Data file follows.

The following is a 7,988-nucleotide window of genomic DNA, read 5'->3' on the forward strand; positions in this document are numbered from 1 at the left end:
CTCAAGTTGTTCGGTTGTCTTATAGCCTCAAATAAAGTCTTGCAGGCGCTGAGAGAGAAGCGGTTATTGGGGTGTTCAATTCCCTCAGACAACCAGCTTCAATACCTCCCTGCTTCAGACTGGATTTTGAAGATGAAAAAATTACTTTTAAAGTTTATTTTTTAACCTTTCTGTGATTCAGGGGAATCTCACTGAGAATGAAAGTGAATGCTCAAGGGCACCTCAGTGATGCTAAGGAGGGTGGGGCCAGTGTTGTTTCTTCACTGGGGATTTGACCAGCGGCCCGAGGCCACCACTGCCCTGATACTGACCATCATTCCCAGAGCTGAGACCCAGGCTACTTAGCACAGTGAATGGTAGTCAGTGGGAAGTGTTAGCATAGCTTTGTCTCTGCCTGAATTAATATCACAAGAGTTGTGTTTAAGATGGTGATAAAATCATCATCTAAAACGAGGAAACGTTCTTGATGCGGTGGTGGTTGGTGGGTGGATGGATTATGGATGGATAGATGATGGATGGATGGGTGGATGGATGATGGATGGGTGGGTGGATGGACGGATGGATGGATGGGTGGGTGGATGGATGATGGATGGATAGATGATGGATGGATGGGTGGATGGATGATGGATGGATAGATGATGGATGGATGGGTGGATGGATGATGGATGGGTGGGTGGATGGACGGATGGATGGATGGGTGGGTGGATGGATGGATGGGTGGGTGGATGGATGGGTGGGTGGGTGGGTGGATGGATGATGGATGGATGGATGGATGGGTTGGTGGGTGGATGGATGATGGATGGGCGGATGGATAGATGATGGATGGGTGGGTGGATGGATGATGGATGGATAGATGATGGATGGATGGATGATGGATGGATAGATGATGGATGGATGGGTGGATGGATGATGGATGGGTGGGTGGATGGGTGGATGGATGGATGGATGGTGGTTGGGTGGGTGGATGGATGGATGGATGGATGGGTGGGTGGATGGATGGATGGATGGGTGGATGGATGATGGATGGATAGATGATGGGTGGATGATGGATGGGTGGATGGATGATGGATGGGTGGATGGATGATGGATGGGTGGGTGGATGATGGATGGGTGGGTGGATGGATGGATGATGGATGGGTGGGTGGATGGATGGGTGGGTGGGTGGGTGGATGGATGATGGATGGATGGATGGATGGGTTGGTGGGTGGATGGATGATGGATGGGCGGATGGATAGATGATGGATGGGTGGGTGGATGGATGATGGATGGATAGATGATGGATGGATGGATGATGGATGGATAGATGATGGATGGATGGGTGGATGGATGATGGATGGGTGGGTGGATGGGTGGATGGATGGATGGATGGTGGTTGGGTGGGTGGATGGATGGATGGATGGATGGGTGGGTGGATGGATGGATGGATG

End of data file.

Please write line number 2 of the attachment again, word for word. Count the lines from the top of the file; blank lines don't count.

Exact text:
CTCAAGTTGTTCGGTTGTCTTATAGCCTCAAATAAAGTCTTGCAGGCGCTGAGAGAGAAGCGGTTATTGGGGTGTTCAATTCCCTCAGACAACCAGCTTCAATACCTCCCTGCTTCAGACTGGATTTTGAAGATGAAAAAATTACTTTTAAAGTTTATTTTTTAACCTTTCTGTGATTCAGGGGAATCTCACTGAGAATGAAAGTGAATGCTCAAGGGCACCTCAGTGATGCTAAGGAGGGTGGGGCCAGTGTTGTTTCTTCACTGGGGATTTGACCAGCGGCCCGAGGCCACCACTGCCCTGATACTGACCATCATTCCCAGAGCTGAGACCCAGGCTACTTAGCACAGTGAATGGTAGTCAGTGGGAAGTGTTAGCATAGCTTTGTCTCTGCCTGAATTAATATCACAAGAGTTGTGTTTAAGATGGTGATAAAATCATCATCTAAAACGAGGAAACGTTCTTGATGCGGTGGTGGTTGGTGGGTGGATGGATTATGGATGGATAGATGATGGATGGATGGGTGGATGGATGATGGATGGGTGGGTGGATGGACGGATGGATGGATGGGTGGGTGGATGGATGATGGATGGATAGATGATGGATGGATGGGTGGATGGATGATGGATGGATAGATGATGGATGGATGGGTGGATGGATGATGGATGGGTGGGTGGATGGACGGATGGATGGATGGGTGGGTGGATGGATGGATGGGTGGGTGGATGGATGGGTGGGTGGGTGGGTGGATGGATGATGGATGGATGGATGGATGGGTTGGTGGGTGGATGGATGATGGATGGGCGGATGGATAGATGATGGATGGGTGGGTGGATGGATGATGGATGGATAGATGATGGATGGATGGATGATGGATGGATAGATGATGGATGGATGGGTGGATGGATGATGGATGGGTGGGTGGATGGGTGGATGGATGGATGGATGGTGGTTGGGTGGGTGGATGGATGGATGGATGGATGGGTGGGTGGATGGATGGATGGATGGGTGGATGGATGATGGATGGATAGATGATGGGTGGATGATGGATGGGTGGATGGATGATGGATGGGTGGATGGATGATGGATGGGTGGGTGGATGATGGATGGGTGGGTGGATGGATGGATGATGGATGGGTGGGTGGATGGATGGGTGGGTGGGTGGGTGGATGGATGATGGATGGATGGATGGATGGGTTGGTGGGTGGATGGATGATGGATGGGCGGATGGATAGATGATGGATGGGTGGGTGGATGGATGATGGATGGATAGATGATGGATGGATGGATGATGGATGGATAGATGATGGATGGATGGGTGGATGGATGATGGATGGGTGGGTGGATGGGTGGATGGATGGATGGATGGTGGTTGGGTGGGTGGATGGATGGATGGATGGATGGGTGGGTGGATGGATGGATGGATG